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World Shares Up, Extending Wall Street Gains as US Wages Slow

BANGKOK—World shares were mostly higher Monday following last week’s rally on Wall Street, where investors bet that slow U.S. wage gains may augur a cooling of the inflation that has led the Federal Reserve to hike interest rates.

In Europe, Germany’s DAX gained 0.3 percent to 14,647.16 and the CAC 40 in Paris edged less than a point higher, to 3,817.82. Britain’s FTSE 100 edged 0.1 percent lower to 7,691.05.

Gains in technology shares boosted benchmarks in Asia, where Japan’s markets were closed for a holiday.

E-commerce giant Alibaba’s Hong Kong-traded shares jumped 8.7 percent and technology and entertainment company Tencent’s climbed 3.6 percent.

Late Friday, Alibaba affiliate and leading Chinese financial technology provider Ant Group announced its founder, e-commerce billionaire Jack Ma, will give up control of the company. The move followed efforts by the Chinese regime to rein in Ma and the country’s tech sector more broadly.

Hong Kong’s Hang Seng index gained 1.9 percent to 21,388.34 while the Shanghai Composite index added 0.6 percent to 3,176.08.

In South Korea, the Kospi added 2.6 percent to 2,350.19. Samsung Electronics, the country’s biggest company, gained 2.9 percent. Taiwan’s benchmark climbed 2.6 percent and Bangkok’s SET index added 1 percent.

In Australia, the S&P/ASX 200 advanced 0.6 percent to 7,151.30.

Markets worldwide got an initial jolt Friday from the U.S. jobs report. It showed workers’ wage gains are slowing, which could ease pressure on inflation, but it also showed hiring across the job market may still be too strong for the Fed’s liking, even after its fusillade of rate hikes last year.

The S&P 500 rose 2.3 percent, logging its first winning week in the last five. The Dow Jones Industrial Average gained 2.1 percent and the Nasdaq composite added 2.6 percent. Small-company stocks also rose, lifting the Russell 2000 index 2.3 percent.

Investors are watching for the Fed’s plans for rate hikes. Higher rates slow the economy by design, seeking to grind down inflation, but they risk causing a recession and dragging down prices for all kinds of investments.

Amid the ups and downs, “investors may continue to embrace weak data, especially if signs of descending wage inflation continue,” Stephen Innes of SPI Asset Management said in a commentary. “Any indications in the data that the Fed could tap the brakes on its monetary tightening cycle could boost calls for a softer landing that may be optimal for equities.”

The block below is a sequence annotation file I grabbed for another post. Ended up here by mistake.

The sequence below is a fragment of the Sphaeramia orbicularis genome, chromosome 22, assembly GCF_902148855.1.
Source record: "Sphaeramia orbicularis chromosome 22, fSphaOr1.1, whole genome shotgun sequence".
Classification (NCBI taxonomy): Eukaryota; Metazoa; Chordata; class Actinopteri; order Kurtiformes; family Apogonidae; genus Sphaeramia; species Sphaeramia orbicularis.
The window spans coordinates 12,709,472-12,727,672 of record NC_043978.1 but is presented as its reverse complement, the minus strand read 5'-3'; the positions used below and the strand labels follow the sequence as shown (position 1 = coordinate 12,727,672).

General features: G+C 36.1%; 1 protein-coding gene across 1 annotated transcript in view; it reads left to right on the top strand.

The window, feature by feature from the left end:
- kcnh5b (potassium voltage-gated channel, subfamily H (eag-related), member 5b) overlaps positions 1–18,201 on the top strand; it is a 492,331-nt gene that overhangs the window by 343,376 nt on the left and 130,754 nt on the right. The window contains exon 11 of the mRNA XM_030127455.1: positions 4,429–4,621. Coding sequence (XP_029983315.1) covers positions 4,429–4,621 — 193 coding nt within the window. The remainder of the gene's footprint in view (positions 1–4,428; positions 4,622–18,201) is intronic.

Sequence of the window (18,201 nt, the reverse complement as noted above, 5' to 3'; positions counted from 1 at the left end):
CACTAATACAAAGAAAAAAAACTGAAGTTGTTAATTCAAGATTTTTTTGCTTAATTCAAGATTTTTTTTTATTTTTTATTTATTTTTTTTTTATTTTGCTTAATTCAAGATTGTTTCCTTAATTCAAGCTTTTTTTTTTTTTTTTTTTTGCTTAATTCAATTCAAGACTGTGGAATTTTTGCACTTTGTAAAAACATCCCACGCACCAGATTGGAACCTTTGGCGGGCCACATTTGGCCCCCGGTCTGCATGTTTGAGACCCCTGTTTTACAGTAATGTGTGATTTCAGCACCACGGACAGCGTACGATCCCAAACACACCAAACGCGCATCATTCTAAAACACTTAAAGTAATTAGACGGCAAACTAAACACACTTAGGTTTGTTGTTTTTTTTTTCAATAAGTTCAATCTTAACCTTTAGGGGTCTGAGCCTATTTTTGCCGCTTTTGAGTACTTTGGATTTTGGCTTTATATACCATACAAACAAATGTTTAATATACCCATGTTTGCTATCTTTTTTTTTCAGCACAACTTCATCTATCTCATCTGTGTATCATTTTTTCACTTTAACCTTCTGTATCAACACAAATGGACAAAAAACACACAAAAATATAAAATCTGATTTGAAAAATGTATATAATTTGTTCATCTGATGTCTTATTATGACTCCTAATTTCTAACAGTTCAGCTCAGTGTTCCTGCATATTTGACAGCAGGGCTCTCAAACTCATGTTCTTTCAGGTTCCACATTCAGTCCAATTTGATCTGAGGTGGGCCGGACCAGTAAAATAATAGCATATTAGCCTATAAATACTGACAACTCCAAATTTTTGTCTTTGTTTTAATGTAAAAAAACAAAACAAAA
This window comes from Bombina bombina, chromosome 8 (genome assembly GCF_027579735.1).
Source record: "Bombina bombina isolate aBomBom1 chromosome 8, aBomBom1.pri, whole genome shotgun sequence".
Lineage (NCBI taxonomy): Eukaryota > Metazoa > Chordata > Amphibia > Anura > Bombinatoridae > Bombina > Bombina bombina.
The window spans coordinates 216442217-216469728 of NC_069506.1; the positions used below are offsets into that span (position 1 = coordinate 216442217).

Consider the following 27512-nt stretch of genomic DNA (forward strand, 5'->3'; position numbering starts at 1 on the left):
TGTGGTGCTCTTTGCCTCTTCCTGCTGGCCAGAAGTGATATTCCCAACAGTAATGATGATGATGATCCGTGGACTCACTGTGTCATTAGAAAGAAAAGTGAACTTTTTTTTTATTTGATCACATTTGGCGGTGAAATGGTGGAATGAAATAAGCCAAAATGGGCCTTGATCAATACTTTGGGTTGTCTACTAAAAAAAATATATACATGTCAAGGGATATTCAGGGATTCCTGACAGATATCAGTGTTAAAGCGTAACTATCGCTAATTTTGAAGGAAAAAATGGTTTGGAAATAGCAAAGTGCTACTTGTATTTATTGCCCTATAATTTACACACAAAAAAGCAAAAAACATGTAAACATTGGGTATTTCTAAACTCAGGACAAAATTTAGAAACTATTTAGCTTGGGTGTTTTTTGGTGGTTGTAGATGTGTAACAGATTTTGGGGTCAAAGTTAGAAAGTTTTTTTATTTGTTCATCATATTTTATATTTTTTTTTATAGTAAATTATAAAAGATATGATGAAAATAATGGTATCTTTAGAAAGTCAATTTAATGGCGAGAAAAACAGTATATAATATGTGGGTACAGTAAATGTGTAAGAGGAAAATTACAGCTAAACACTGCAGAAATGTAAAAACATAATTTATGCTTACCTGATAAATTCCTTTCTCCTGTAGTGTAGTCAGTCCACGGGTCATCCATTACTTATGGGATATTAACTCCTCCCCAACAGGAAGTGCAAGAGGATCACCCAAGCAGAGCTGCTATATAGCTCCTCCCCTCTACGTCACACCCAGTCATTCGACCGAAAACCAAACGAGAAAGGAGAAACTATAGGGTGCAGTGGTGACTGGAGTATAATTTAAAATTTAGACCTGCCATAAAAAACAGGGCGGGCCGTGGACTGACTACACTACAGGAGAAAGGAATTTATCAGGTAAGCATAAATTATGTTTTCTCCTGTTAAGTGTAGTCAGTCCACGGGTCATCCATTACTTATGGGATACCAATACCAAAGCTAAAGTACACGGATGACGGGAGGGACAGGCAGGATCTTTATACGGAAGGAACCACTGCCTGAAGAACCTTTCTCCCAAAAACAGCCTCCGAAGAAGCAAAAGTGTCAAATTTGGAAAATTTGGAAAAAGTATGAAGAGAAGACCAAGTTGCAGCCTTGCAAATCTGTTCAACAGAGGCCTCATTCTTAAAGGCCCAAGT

Friday’s jobs report showed wages nationwide rose 4.6 percent in December from a year earlier in the smallest increase since two summers ago. Economists had expected wage gains to pick up.

A separate report showed that service industry activity in the U.S. contracted last month, the first time that’s happened since 2020.

The Fed has pulled its key overnight rate up to a range of 4.25 percent to 4.50 percent after it began last year at virtually zero. With inflation showing some signs of cooling in recent months, it trimmed its latest rate increase to 0.50 percentage points after four straight hikes of 0.75 points. Traders are largely betting on the Fed to move to the more traditional hike of 0.25 points at its meeting next month.

Past rate hikes have already inflicted pain in areas of the economy that do best when rates are low, such as housing.

In coming weeks, companies across industries will show how widespread the damage is when they report how much profit they made during the last three months of 2022.

If companies across the S&P 500 report a drop in overall earnings per share, as some analysts suspect, it would be the first decline since the summer of 2020.

In other trading, U.S. benchmark crude oil added $2.35 to $76.12 per barrel in electronic trading on the New York Mercantile Exchange. It added 10 cents to $73.77 per barrel on Friday.

Brent crude, the international pricing standard, picked up $2.26 to $80.83 per barrel.

The U.S. dollar rose to 132.59 Japanese yen from 132.05 yen. The euro rose to $1.0672 from $1.0643.

By Elaine Kurtenbach

The Associated Press

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